Antidepressants double suicide risk in children
in Biological Sciences, Drugs & Pharmaceuticals, News February 4, 2016 0 Bookmark
Children and teenagers who take one of the five most commonly prescribed antidepressants have a doubled risk of depression and suicide, a team of Danish researchers have found.
Selective serotonin reuptake inhibitors (SSRI) and serotonin-norepinephrine reuptake inhibitors (SNRIs) are the most commonly prescribed drugs for depression.
The researchers recommend minimal use of antidepressants in children, adolescents and young adults as “serious risks seem to be greater”. Instead the scientists advised exercise or psychotherapy.
The scientists completed a systematic review and meta-analysis of 70 trials, some double blind placebo controlled trials, that included more than 18,500 patients, examining antidepressant use and associated risks such as deaths, suicidal thoughts, attempts and akathisia – restlessness that can increase suicide and violence. Double blind placebo controlled trials were also included.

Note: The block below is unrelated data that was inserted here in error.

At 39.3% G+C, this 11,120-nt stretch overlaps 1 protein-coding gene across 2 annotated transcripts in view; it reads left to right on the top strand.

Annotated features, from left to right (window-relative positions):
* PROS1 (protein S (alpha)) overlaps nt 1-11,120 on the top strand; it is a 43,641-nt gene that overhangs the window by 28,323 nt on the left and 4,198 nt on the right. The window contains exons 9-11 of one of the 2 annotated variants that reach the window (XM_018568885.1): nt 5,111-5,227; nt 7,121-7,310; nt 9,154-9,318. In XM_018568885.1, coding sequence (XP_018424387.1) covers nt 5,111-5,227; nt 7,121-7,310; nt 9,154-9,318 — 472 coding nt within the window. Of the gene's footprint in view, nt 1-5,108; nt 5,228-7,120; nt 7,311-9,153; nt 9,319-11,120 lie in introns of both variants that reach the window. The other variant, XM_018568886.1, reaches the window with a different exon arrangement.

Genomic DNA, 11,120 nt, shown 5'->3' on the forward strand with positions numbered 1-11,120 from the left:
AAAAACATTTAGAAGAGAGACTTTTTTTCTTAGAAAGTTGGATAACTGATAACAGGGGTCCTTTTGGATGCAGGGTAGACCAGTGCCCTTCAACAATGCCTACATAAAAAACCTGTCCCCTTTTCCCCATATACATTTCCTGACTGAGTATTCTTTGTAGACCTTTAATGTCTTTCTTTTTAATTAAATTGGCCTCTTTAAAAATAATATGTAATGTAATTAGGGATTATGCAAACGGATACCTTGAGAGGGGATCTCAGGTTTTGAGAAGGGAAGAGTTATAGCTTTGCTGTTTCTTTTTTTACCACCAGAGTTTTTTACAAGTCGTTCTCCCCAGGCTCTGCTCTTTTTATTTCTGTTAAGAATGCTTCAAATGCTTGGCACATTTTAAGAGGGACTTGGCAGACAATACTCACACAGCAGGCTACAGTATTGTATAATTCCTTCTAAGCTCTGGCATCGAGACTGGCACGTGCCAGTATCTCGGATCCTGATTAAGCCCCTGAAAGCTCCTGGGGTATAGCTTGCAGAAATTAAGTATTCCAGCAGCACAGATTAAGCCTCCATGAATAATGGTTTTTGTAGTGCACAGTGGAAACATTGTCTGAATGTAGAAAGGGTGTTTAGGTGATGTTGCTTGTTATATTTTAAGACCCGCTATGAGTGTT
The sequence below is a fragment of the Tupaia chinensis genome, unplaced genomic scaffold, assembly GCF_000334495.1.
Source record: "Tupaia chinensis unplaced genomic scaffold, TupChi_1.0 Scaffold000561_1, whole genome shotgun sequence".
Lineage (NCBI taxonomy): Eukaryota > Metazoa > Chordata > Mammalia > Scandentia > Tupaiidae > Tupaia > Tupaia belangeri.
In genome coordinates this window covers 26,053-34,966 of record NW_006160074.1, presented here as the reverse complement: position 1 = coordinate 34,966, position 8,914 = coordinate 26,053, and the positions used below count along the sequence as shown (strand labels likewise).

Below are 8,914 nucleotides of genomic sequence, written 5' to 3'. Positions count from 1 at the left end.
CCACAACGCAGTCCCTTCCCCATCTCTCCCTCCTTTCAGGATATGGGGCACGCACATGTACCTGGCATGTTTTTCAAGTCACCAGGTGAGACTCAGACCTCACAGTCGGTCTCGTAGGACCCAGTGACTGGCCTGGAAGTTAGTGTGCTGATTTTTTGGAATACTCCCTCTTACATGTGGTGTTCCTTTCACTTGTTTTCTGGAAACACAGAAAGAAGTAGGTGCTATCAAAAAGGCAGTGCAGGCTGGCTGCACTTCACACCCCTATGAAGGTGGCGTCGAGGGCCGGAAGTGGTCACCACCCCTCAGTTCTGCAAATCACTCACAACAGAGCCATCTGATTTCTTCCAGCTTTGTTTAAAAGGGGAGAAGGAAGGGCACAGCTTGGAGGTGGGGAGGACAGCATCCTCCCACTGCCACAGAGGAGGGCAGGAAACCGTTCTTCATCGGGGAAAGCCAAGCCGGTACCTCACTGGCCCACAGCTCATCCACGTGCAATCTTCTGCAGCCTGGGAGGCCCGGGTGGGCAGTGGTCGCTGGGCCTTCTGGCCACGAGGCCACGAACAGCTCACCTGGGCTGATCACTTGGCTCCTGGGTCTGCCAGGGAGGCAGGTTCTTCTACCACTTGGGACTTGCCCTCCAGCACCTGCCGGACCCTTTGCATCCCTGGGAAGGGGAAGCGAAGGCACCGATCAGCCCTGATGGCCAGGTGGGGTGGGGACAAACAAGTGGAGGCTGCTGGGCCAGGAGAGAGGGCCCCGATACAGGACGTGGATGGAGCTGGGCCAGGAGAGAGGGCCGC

Clinical study reports and summary trial reports were analysed as the risks associated with antidepressants are often not included as part of published trial reports released by pharmaceutical companies.
The limitations of clinical trials have also been revealed by this study, with researchers noting the serious under-estimation of the harms of antidepressants.